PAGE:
personal injury law

HACKENSACK, N.J., Nov. 3, 2014 (SEND2PRESS NEWSWIRE) — On November 3, 2014, a global settlement program involving Stryker’s Rejuvenate and ABGII modular hip implants was executed before and announced by Superior Court Judge Brian R. Martinotti in Bergen County, New Jersey. The settlement was finalized after four months of negotiations before retired United States Magistrate Judge Diane Welsh of JAMS in Philadelphia. Stryker and plaintiffs’ counsel appointed by Judge Martinotti – Ellen Relkin of Weitz & Luxenberg, NYC; Cal Warriner of Searcy Denney, West Palm Beach, FL; Thomas R. Anapol of Anapol Schwartz, Philadelphia; and Tara Sutton of Minneapolis-based Robins Kaplan Miller & Ciresi L.L.P – reached agreement on behalf of an estimated 3000 patients who were implanted with the modular Rejuvenate or ABGII implants and have undergone a revision surgery.

Counsel from the parallel federal Multi-District Litigation proceedings in Minnesota subsequently joined the negotiations and are signatories to the Agreement.

Tobias Millrood and David Buchanan, the other members of the NJ PSC, played key roles advancing the discovery and bellwether trial process, serving as a catalyst to the settlement.

The settlement provides for gross base awards of $300,000 per failed implant and provides for significant additional compensation for claimants who suffered complications during revision surgery and for other damages, including future surgeries caused by complications. The settlement also provides compensation for individuals who need a revision but are medically unable to undergo the surgery. There is no overall cap or fixed fund for Stryker’s liability under this settlement program, and the settlement payments are expected to exceed $1 billion. Claimants will begin receiving their awards the summer of 2015.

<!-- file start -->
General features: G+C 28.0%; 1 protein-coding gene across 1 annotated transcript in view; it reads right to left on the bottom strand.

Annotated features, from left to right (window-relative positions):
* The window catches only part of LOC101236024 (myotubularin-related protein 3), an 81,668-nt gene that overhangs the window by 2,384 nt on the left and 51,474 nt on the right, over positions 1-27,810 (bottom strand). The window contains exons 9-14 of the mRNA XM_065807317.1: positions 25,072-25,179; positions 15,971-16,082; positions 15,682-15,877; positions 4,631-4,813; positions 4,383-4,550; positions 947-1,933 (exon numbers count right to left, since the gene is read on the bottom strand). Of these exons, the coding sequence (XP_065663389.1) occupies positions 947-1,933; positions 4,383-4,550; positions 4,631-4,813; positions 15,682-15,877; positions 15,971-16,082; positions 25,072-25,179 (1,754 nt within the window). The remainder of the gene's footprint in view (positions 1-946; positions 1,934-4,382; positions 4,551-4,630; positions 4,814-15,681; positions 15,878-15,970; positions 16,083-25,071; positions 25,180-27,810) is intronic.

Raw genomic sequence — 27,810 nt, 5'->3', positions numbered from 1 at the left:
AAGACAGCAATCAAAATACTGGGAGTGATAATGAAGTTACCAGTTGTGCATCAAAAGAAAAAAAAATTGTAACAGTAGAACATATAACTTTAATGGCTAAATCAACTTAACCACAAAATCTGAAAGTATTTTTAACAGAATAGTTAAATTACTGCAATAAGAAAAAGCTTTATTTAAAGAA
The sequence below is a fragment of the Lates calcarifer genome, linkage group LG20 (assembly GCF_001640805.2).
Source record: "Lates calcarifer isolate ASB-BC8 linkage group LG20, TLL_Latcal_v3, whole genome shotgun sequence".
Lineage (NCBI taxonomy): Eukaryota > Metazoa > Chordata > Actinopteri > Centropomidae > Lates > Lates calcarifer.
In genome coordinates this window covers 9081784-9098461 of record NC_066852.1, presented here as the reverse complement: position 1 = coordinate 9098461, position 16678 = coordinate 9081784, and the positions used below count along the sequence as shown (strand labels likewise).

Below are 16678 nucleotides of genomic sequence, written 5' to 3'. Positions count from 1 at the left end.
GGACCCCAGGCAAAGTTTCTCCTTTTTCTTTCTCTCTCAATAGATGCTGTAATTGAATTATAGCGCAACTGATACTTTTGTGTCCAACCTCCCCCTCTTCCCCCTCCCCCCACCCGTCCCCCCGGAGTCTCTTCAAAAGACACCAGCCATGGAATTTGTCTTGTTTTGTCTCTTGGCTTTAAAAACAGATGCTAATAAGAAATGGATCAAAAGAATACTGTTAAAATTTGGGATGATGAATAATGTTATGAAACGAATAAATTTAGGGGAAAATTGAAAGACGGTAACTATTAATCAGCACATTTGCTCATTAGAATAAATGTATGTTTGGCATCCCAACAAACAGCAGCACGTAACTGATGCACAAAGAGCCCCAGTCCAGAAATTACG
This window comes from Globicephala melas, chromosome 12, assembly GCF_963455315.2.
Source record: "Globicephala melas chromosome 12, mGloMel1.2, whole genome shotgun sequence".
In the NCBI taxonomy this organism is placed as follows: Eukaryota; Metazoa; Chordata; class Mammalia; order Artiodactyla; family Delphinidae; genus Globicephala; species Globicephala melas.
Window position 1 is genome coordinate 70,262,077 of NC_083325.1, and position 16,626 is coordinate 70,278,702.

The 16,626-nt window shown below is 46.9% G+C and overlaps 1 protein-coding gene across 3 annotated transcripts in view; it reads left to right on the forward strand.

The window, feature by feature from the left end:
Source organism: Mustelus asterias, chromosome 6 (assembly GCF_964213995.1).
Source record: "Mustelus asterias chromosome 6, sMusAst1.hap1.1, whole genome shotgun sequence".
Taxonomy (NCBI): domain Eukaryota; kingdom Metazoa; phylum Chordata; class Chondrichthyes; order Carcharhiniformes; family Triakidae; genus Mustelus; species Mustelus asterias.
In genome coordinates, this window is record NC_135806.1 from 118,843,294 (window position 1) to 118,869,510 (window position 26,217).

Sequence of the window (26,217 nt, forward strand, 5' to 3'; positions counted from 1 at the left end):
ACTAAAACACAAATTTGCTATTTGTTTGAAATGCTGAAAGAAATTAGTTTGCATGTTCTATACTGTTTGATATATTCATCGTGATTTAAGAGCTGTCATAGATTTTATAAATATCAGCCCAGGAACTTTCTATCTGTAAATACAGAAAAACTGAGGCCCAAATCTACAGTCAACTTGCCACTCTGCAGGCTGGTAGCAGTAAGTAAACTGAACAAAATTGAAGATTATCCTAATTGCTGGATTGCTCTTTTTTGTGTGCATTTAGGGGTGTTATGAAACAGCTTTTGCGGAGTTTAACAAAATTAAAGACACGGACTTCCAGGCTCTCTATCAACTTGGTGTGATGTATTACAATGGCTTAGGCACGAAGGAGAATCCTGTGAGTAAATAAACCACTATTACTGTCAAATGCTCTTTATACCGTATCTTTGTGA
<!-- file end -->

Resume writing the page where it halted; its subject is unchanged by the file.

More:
Stryker Orthopedics of Mahwah, New Jersey issued a voluntary recall of its modular Stryker Rejuvenate and ABGII hip stems on July 3, 2012, due to fretting and corrosion near the modular neck-stem junction of the implant that results in adverse tissue reactions, metallosis, necrosis, and the need for revision surgeries. The first lawsuit against Stryker Orthopedics was filed in Bergen County in August of 2012. On January 15, 2013, the New Jersey Supreme Court designated the Stryker litigation as Multi-County litigation and assigned all of the individual cases to Judge Martinotti.

Early in the litigation process, Judge Martinotti established a unique, bellwether mediation process that resulted in individual settlements of 21 cases. The parties credit the NJ bellwether mediation process as precipitating the lengthy negotiations and, ultimately, the global settlement.

The Settlement Oversight Committee of the New Jersey Plaintiff Steering Committee directs interested parties to Stryker’s official settlement website at as well as to the website of the NJ PSC at for additional information and a copy of the full settlement agreement.

About Weitz & Luxenberg:

Weitz & Luxenberg, P.C., is among the nation’s leading and most readily recognized personal injury law firms. Weitz & Luxenberg’s numerous litigation areas include: mesothelioma, defective medicine and devices, environmental pollutants, accidents, personal injury, and medical malpractice. Victims of accidents are invited to rely on Weitz & Luxenberg’s more than 25 years of experience handling such cases. You can contact the firm’s Client Relations department at 800-476-6070 or at Learn more: .

NEWS SOURCE: Weitz and Luxenberg P.C. :: This press release was issued on behalf of the news source (who is solely responsible for its accuracy) by Send2Press® Newswire, a service of Neotrope®. Original syndication source of this press release:

Jennifer is the managing content editor for Florida Newswire™, and has been a team member of the Neotrope® News Network since Dec. 2008. She is a creative writer, former surfer girl, and currently resides in South Florida. She paints, is a foodie, and owns two pure white tabby cats who prefer their identities be kept secret (and no, they don't have their own Facebook page).